3 Lawn Care Tips for New Colorado Homeowners

Colorado homeowners are preparing their homes, yards, and lawns for changing seasons. For many homeowners (except those who have made the switch to a lawn-free xeriscaped yard), your grass requires ongoing care and maintenance.

Katie Kuchta, LawnStarter, offers the following advice and lawn care tips for new homeowners in Colorado:

Decide if you need a lawn care renovation

When you’re moving into a new home, there’s a decent chance the lawn needs some work.  Most homeowners don’t care for their lawns properly, and 69% of homeowners say their lawn could use improvement.

As a new homeowner, the question you need to answer is whether your lawn is beyond repair or not.

If your lawn simply has a few bare patches here and there, or the grass isn’t as green as you’d like to be, you can probably get it back into shape with proper lawn care practices.

If your lawn looks extremely thin or has bare patches spread throughout your lawn, there’s a chance it’s beyond repair. Chances are that it is infected with disease or has not been watered.  If this describes your lawn, you will need a lawn renovation. To learn more about lawn renovation, visit this guide by Colorado State University’s turfgrass Extension.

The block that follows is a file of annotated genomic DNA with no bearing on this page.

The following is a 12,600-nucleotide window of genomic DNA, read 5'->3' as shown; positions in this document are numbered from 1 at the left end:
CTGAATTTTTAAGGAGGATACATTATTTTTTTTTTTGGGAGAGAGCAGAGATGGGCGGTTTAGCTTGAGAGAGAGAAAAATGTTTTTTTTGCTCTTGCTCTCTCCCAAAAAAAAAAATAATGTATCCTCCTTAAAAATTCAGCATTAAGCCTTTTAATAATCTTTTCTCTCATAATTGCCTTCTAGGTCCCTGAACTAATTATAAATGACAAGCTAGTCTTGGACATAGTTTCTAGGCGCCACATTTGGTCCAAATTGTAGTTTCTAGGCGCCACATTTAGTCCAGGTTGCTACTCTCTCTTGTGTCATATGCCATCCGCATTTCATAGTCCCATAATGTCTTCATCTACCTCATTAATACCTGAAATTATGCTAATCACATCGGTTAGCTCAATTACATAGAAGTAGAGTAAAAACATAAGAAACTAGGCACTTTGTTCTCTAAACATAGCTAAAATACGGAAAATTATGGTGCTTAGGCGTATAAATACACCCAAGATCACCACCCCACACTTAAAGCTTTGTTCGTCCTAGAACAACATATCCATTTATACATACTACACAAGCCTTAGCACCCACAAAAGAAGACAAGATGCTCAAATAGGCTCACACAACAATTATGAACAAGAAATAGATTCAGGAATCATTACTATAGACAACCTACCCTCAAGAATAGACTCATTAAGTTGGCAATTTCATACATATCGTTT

Establish the proper lawn mowing regimen

Far too many Colorado homeowners only start to pay attention to their lawn once it starts looking bad.  Unfortunately for them, it’s already too late.

To ensure your lawn stays green and healthy, you’ll need a proper maintenance regimen.  This starts with lawn mowing.

How often you mow varies by geography and seasonality.  In Denver, most people mow weekly during late summer, but switch to biweekly or monthly as winter approaches.  The important rule of thumb is that you should be mowing frequently enough that you never remove more than ⅓ of the grass blade’s length.

Know your local lawn care regulations

It’s important to know your local lawn care regulations, particularly when it comes to lawn watering.  Not only can watering costs be extremely high in Colorado; in some municipalities you can be fined for not abiding by lawn watering restrictions.

Additionally, many cities in Colorado have restrictions on overgrown grass.  Denver, for example, is particularly strict, requiring grass to be under 6 inches according to LawnStarter.

Finally, municipalities will have different rules when it comes to leaf collection and recycling grass clippings.


About the Author: Katie Kuchta is a gardening guru, lawn care expert, and amateur foodie. She can often be found with a taco in one hand and a margarita in the other, follow her food adventures on Instagram @atxtacoqueen.